Joel A. Katz, Chair, Global Entertainment and Media Practice for the law firm of Greenberg Traurig, will receive the City of Hope’s 2016 Spirit of Life Award at a gala on 11/10 in Los Angeles. We tracked him down in his Atlanta office to discuss his charity work and the issues that are impacting today’s music business.

How did this honor come about?
This is the first time they have offered it to me, and it was offered to me by a friend of about 45 years—someone you really can’t say no to—my friend Irving Azoff. Irving called and said, “You’ve made many contributions over the last 25 years, and I’d like to give you this.” We’ve been contributors for many years and I admired many of the previous honorees—they’re all friends. Charles Goldstuck, Doug Morris, Rob Light, Eddie Cue.

What other charities are you active with?
I’m involved very much with the TJ Martell Foundation. I was Tony’s lawyer while he was at CBS [Records] and Sony Music. In Atlanta, we do a dinner for them every year, and I’m still on the board. We do some things for the Winship Cancer Institute here in Atlanta, which is part of Emory University’s hospital. I’m very active in the Country Music Hall of Fame and am an adviser to that organization. And I am general counsel on the Grammys; I’ve being involved with the Recording Academy basically for a dollar a year and have been for about 30 years.

Why do you think the music industry is so consistently involved with charity?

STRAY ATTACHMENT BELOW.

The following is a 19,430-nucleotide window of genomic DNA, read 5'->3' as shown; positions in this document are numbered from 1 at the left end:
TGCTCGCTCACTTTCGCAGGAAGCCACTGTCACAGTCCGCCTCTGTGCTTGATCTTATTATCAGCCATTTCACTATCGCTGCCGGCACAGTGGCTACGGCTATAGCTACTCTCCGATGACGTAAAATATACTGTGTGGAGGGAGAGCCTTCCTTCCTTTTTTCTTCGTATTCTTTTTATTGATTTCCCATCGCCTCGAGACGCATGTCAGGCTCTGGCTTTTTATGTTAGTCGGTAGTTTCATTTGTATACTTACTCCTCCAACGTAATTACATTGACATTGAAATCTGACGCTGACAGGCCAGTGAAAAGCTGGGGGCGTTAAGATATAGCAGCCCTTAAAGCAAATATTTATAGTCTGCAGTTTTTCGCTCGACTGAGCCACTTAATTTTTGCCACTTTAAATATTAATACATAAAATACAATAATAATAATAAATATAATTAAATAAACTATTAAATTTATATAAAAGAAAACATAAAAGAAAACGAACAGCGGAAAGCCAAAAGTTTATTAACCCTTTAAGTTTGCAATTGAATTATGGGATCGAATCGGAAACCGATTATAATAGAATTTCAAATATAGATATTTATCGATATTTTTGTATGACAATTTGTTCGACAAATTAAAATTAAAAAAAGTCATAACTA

I think it a charitable group of people who feel blessed to be involved in this industry. The business people, of course, get the chance to deal with so many creative people, and we all make a pretty good living being involved with people who are supremely interesting. I think the industry has been extraordinarily generous.

How did you build your company?
We built a business that is a little different from other law firms. We have lawyers in nine offices covering new media and entertainment; we have almost 80 lawyers doing this. I began as one person in Atlanta, then quickly grew as a regional business with clients like Willie Nelson and George Strait and Jimmy Buffett. And James Brown. Our business grew, and in 1998, we were acquired by a firm of about 220 lawyers, which now has 2,000 lawyers, which was Greenberg Traurig.

Your company bio refers to you as “the dealmaker who thinks outside the box.” What do you see are the challenges that require you to think outside the box now?
Many of the challenges, first of all, are caused by technology. Record companies controlled the creative and the distribution and the advent of mobility has changed that. I remember cassettes, I remember 8-tracks and I remember Black Friday at CBS, when Walter Yetnikoff diminished the staff by 25% when he feared something called the compact disc. He should have hired 25% more people. Everything has changed because distribution is not controlled by the record companies and is instead in the hands of independent companies like Apple, etc.

What’s your take on digital distribution?
Deals are in a constant mode of change because the distribution is constantly changing, I think [stream-ing] companies need to make profits because every company has to make a profit and has to have a way to survive. New distribution entities like Spotify are not making money—they’re surviving on outside investors’ money. Eventually they have to make money because investors will stop putting in money. It’s just a question of time and I think that time is rapidly coming.

In this new model, does an artist ever have any leverage? What about a new artist—do they ever have leverage in a deal with label?
Great talent—simple as that. If you have great talent, you will have competitive companies looking to sign you. That’s leverage.